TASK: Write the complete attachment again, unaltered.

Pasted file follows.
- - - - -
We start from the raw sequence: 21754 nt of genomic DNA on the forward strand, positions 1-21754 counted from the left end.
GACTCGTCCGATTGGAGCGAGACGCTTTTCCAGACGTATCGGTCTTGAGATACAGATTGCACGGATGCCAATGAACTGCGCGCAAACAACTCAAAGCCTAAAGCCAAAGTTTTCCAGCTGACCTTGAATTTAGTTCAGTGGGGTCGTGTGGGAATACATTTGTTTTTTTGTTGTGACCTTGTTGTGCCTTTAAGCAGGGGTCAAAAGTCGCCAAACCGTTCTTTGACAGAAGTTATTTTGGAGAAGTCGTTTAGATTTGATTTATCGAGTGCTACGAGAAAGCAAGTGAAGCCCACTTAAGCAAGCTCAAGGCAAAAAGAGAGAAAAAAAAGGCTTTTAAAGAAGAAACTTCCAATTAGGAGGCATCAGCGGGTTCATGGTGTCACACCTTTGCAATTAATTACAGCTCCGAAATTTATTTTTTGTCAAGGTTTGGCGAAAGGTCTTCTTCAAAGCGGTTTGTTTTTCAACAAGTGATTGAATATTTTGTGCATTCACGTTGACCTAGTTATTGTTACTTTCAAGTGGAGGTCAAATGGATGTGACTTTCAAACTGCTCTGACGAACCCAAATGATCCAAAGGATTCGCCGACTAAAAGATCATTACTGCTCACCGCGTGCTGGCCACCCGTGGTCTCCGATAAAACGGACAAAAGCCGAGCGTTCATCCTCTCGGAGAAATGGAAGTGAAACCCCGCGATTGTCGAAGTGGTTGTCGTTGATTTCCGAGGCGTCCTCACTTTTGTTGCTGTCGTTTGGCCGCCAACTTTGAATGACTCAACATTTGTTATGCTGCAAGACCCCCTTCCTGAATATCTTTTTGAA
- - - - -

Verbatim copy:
We start from the raw sequence: 21754 nt of genomic DNA on the forward strand, positions 1-21754 counted from the left end.
GACTCGTCCGATTGGAGCGAGACGCTTTTCCAGACGTATCGGTCTTGAGATACAGATTGCACGGATGCCAATGAACTGCGCGCAAACAACTCAAAGCCTAAAGCCAAAGTTTTCCAGCTGACCTTGAATTTAGTTCAGTGGGGTCGTGTGGGAATACATTTGTTTTTTTGTTGTGACCTTGTTGTGCCTTTAAGCAGGGGTCAAAAGTCGCCAAACCGTTCTTTGACAGAAGTTATTTTGGAGAAGTCGTTTAGATTTGATTTATCGAGTGCTACGAGAAAGCAAGTGAAGCCCACTTAAGCAAGCTCAAGGCAAAAAGAGAGAAAAAAAAGGCTTTTAAAGAAGAAACTTCCAATTAGGAGGCATCAGCGGGTTCATGGTGTCACACCTTTGCAATTAATTACAGCTCCGAAATTTATTTTTTGTCAAGGTTTGGCGAAAGGTCTTCTTCAAAGCGGTTTGTTTTTCAACAAGTGATTGAATATTTTGTGCATTCACGTTGACCTAGTTATTGTTACTTTCAAGTGGAGGTCAAATGGATGTGACTTTCAAACTGCTCTGACGAACCCAAATGATCCAAAGGATTCGCCGACTAAAAGATCATTACTGCTCACCGCGTGCTGGCCACCCGTGGTCTCCGATAAAACGGACAAAAGCCGAGCGTTCATCCTCTCGGAGAAATGGAAGTGAAACCCCGCGATTGTCGAAGTGGTTGTCGTTGATTTCCGAGGCGTCCTCACTTTTGTTGCTGTCGTTTGGCCGCCAACTTTGAATGACTCAACATTTGTTATGCTGCAAGACCCCCTTCCTGAATATCTTTTTGAA